Archive | December, 2012

Giving Bettman Credit

27 Dec

reposted from The Sporting News – written by Jesse Spector

and I totally agree.  Most people are too short sighted (or too angry) to see what is actually happening.  They just want to blame one person and shoot their venom toward the commish.  Idiots.  Do you tell your 30 bosses how to run their company or do they tell you?  Exactly.


Gary Bettman hasn’t had many reasons to smile lately, but he got one on Thursday, when the United States opened its campaign at the World Junior Championships in Ufa, Russia, with an 8-0 romp over Germany.

The NHL commissioner gets to feel a sense of pride not only because he is American, but because Team USA shows why Bettman is right to stick with a methodology that garners him an unfair amount of criticism. It isn’t about his handling of labor negotiations with the NHLPA — don’t worry, that’s still a mess — but about his larger-scale stewardship of the league.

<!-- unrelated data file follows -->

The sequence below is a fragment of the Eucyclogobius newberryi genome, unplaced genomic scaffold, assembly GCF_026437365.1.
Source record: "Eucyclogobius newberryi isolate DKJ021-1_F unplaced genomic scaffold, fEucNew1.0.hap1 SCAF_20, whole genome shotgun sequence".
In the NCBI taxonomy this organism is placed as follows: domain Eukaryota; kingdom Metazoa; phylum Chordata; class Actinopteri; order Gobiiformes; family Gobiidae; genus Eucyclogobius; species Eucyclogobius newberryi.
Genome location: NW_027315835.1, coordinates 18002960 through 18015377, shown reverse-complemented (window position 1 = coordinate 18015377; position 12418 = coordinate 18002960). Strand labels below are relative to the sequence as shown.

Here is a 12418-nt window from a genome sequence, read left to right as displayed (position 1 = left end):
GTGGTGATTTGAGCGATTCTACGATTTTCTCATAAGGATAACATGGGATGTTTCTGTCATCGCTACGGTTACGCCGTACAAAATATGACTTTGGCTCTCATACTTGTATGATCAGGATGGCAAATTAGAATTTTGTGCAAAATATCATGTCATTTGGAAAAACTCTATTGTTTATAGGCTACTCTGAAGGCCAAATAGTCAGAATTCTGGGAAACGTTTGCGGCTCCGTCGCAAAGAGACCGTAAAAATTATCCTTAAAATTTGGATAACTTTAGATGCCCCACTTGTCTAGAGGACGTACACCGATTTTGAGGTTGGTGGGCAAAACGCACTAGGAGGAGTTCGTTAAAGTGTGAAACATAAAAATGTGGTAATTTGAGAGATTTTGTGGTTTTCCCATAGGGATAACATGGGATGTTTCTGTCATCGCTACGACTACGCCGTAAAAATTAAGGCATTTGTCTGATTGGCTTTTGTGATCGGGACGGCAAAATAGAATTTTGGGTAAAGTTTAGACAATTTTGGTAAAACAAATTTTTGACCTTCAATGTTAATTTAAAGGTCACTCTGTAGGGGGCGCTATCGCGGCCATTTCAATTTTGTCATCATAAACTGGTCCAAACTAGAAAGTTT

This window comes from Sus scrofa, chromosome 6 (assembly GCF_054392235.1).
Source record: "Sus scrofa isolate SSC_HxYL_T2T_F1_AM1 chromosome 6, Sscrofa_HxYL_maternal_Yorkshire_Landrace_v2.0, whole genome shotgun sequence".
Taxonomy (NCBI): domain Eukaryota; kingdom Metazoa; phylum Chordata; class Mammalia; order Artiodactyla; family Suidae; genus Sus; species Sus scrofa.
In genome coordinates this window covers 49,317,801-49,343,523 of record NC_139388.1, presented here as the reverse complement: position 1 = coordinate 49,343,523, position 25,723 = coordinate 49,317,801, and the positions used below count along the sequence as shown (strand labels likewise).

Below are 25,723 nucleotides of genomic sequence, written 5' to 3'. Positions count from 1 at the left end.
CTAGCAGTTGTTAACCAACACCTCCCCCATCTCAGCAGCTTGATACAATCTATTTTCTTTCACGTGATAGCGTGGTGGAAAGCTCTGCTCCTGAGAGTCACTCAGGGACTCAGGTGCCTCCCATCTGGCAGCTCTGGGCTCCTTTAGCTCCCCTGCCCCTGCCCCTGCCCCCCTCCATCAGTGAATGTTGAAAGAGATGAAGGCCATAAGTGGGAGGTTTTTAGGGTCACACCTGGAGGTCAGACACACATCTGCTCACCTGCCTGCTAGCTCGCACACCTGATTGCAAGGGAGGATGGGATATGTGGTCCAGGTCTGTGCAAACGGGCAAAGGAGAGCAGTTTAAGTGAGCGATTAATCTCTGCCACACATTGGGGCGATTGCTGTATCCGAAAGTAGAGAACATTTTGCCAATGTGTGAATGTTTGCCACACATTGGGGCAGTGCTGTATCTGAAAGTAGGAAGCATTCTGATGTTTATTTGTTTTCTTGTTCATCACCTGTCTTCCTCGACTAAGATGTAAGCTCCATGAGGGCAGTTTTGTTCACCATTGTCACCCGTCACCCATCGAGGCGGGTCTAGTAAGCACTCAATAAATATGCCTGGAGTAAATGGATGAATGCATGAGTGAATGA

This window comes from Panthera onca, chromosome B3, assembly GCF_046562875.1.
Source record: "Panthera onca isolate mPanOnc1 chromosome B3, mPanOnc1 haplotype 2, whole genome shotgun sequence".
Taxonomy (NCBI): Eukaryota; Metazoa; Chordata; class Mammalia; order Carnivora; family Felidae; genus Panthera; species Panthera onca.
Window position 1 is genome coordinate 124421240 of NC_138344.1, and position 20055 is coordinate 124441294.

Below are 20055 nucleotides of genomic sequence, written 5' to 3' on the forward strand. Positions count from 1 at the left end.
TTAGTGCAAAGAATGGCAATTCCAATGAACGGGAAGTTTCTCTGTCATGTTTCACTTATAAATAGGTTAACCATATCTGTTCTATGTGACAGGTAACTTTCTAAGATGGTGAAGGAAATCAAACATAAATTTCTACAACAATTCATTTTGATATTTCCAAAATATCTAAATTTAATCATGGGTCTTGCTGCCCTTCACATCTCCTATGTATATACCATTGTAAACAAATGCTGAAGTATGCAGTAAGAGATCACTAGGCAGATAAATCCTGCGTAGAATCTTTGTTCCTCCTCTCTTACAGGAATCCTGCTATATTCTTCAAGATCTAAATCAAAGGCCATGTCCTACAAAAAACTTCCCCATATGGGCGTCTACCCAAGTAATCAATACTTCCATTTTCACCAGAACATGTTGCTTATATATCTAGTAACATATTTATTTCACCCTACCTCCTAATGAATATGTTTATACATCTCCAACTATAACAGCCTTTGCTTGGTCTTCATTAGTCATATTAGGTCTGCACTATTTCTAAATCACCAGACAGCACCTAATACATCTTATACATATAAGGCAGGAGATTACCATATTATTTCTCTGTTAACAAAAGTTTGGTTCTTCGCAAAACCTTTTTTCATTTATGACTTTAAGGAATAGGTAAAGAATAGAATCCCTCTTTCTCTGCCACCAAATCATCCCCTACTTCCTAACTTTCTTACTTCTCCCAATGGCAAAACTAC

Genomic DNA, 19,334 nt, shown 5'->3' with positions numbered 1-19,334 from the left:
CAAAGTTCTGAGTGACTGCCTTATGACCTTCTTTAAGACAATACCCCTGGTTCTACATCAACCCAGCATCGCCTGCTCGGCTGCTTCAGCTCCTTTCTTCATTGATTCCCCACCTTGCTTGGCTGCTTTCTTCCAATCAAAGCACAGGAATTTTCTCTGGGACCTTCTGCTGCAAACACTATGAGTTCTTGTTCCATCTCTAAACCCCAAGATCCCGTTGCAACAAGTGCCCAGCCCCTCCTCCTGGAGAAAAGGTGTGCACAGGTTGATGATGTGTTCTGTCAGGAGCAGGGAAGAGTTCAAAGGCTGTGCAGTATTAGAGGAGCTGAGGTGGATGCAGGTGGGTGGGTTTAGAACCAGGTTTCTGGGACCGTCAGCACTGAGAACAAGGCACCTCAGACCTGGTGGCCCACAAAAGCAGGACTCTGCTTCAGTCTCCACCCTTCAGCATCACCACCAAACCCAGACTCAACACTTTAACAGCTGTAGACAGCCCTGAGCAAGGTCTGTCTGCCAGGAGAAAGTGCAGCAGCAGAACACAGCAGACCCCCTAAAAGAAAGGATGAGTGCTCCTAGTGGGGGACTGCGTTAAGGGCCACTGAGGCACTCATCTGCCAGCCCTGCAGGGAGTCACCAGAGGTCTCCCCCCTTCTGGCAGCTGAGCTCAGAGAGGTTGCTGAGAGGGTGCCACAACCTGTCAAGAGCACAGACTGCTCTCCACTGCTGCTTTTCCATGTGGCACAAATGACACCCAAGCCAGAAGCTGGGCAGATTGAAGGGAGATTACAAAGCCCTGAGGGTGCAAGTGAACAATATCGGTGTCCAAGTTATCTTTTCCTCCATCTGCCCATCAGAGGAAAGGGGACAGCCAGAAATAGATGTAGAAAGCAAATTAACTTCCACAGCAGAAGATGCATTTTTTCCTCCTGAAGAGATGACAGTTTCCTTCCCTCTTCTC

Earlier this month, Time magazine became the latest outlet to skewer Bettman with an argument that shows even less forward thinking than shutting down a $3.3 billion industry over a desire for a few extra millions.

“There’s a strong argument to be made that there are too many NHL teams, or at least too many in places where ice hockey is not exactly a native sport, i.e., the American South,” Gary Belsky wrote in a Dec. 19 article. “This is the fault of NHL commissioner Gary Bettman, long a champion of NHL expansion. But hockey in the U.S. is not a national sport … and not enough fans in the American Southwest and Southeast are as enthusiastic about hockey as they are about football, baseball, and basketball.”

The support for this argument is that the Atlanta Thrashers’ franchise value skyrocketed as soon as they became the Winnipeg Jets. Of course it did — the Thrashers were a miserably-run organization that, in 11 seasons win Atlanta, won zero playoff games. There might as well have never been a team there in the first place. How many kids in Georgia in the 2000s grew up with dreams of being the next Ilya Kovalchuk or Slava Kozlov as they headed to the golf course April after dreary April?